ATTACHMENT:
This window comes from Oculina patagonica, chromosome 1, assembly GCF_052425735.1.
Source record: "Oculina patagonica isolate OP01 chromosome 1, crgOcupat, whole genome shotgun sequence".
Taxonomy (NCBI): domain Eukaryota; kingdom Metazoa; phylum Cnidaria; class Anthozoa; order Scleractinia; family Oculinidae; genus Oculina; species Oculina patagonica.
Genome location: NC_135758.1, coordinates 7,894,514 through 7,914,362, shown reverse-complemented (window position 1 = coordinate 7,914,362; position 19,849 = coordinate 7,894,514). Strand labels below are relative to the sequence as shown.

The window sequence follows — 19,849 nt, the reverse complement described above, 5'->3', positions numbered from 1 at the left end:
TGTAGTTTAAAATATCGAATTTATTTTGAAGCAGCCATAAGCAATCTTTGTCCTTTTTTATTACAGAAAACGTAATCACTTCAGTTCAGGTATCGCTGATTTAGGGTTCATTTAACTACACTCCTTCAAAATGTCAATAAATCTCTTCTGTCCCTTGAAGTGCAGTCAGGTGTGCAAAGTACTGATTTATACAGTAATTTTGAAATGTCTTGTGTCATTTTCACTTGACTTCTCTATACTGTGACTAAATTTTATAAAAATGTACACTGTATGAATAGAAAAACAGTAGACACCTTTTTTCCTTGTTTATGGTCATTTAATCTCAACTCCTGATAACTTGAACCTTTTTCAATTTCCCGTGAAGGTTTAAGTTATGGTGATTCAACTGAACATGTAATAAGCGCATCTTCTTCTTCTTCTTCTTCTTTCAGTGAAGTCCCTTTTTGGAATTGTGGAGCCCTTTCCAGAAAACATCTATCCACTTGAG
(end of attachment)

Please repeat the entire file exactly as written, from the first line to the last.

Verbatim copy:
This window comes from Oculina patagonica, chromosome 1, assembly GCF_052425735.1.
Source record: "Oculina patagonica isolate OP01 chromosome 1, crgOcupat, whole genome shotgun sequence".
Taxonomy (NCBI): domain Eukaryota; kingdom Metazoa; phylum Cnidaria; class Anthozoa; order Scleractinia; family Oculinidae; genus Oculina; species Oculina patagonica.
Genome location: NC_135758.1, coordinates 7,894,514 through 7,914,362, shown reverse-complemented (window position 1 = coordinate 7,914,362; position 19,849 = coordinate 7,894,514). Strand labels below are relative to the sequence as shown.

The window sequence follows — 19,849 nt, the reverse complement described above, 5'->3', positions numbered from 1 at the left end:
TGTAGTTTAAAATATCGAATTTATTTTGAAGCAGCCATAAGCAATCTTTGTCCTTTTTTATTACAGAAAACGTAATCACTTCAGTTCAGGTATCGCTGATTTAGGGTTCATTTAACTACACTCCTTCAAAATGTCAATAAATCTCTTCTGTCCCTTGAAGTGCAGTCAGGTGTGCAAAGTACTGATTTATACAGTAATTTTGAAATGTCTTGTGTCATTTTCACTTGACTTCTCTATACTGTGACTAAATTTTATAAAAATGTACACTGTATGAATAGAAAAACAGTAGACACCTTTTTTCCTTGTTTATGGTCATTTAATCTCAACTCCTGATAACTTGAACCTTTTTCAATTTCCCGTGAAGGTTTAAGTTATGGTGATTCAACTGAACATGTAATAAGCGCATCTTCTTCTTCTTCTTCTTCTTTCAGTGAAGTCCCTTTTTGGAATTGTGGAGCCCTTTCCAGAAAACATCTATCCACTTGAG